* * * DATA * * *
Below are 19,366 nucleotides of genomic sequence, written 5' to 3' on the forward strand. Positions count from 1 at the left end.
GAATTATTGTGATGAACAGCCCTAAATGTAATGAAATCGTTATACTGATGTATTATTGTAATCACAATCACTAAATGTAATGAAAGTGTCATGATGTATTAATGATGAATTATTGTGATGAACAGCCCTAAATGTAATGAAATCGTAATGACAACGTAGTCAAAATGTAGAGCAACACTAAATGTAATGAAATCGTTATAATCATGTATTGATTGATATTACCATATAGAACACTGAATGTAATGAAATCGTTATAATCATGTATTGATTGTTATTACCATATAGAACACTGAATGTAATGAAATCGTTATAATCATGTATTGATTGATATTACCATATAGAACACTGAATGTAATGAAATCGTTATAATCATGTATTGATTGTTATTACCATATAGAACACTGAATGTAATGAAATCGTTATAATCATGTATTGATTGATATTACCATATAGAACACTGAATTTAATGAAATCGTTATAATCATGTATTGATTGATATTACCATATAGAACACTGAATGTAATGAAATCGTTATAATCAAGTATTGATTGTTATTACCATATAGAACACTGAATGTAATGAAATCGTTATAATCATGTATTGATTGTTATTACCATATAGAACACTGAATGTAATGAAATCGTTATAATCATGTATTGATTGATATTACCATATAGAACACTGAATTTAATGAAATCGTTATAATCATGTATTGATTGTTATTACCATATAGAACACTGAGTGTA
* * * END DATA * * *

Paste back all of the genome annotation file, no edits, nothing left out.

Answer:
Below are 19,366 nucleotides of genomic sequence, written 5' to 3' on the forward strand. Positions count from 1 at the left end.
GAATTATTGTGATGAACAGCCCTAAATGTAATGAAATCGTTATACTGATGTATTATTGTAATCACAATCACTAAATGTAATGAAAGTGTCATGATGTATTAATGATGAATTATTGTGATGAACAGCCCTAAATGTAATGAAATCGTAATGACAACGTAGTCAAAATGTAGAGCAACACTAAATGTAATGAAATCGTTATAATCATGTATTGATTGATATTACCATATAGAACACTGAATGTAATGAAATCGTTATAATCATGTATTGATTGTTATTACCATATAGAACACTGAATGTAATGAAATCGTTATAATCATGTATTGATTGATATTACCATATAGAACACTGAATGTAATGAAATCGTTATAATCATGTATTGATTGTTATTACCATATAGAACACTGAATGTAATGAAATCGTTATAATCATGTATTGATTGATATTACCATATAGAACACTGAATTTAATGAAATCGTTATAATCATGTATTGATTGATATTACCATATAGAACACTGAATGTAATGAAATCGTTATAATCAAGTATTGATTGTTATTACCATATAGAACACTGAATGTAATGAAATCGTTATAATCATGTATTGATTGTTATTACCATATAGAACACTGAATGTAATGAAATCGTTATAATCATGTATTGATTGATATTACCATATAGAACACTGAATTTAATGAAATCGTTATAATCATGTATTGATTGTTATTACCATATAGAACACTGAGTGTA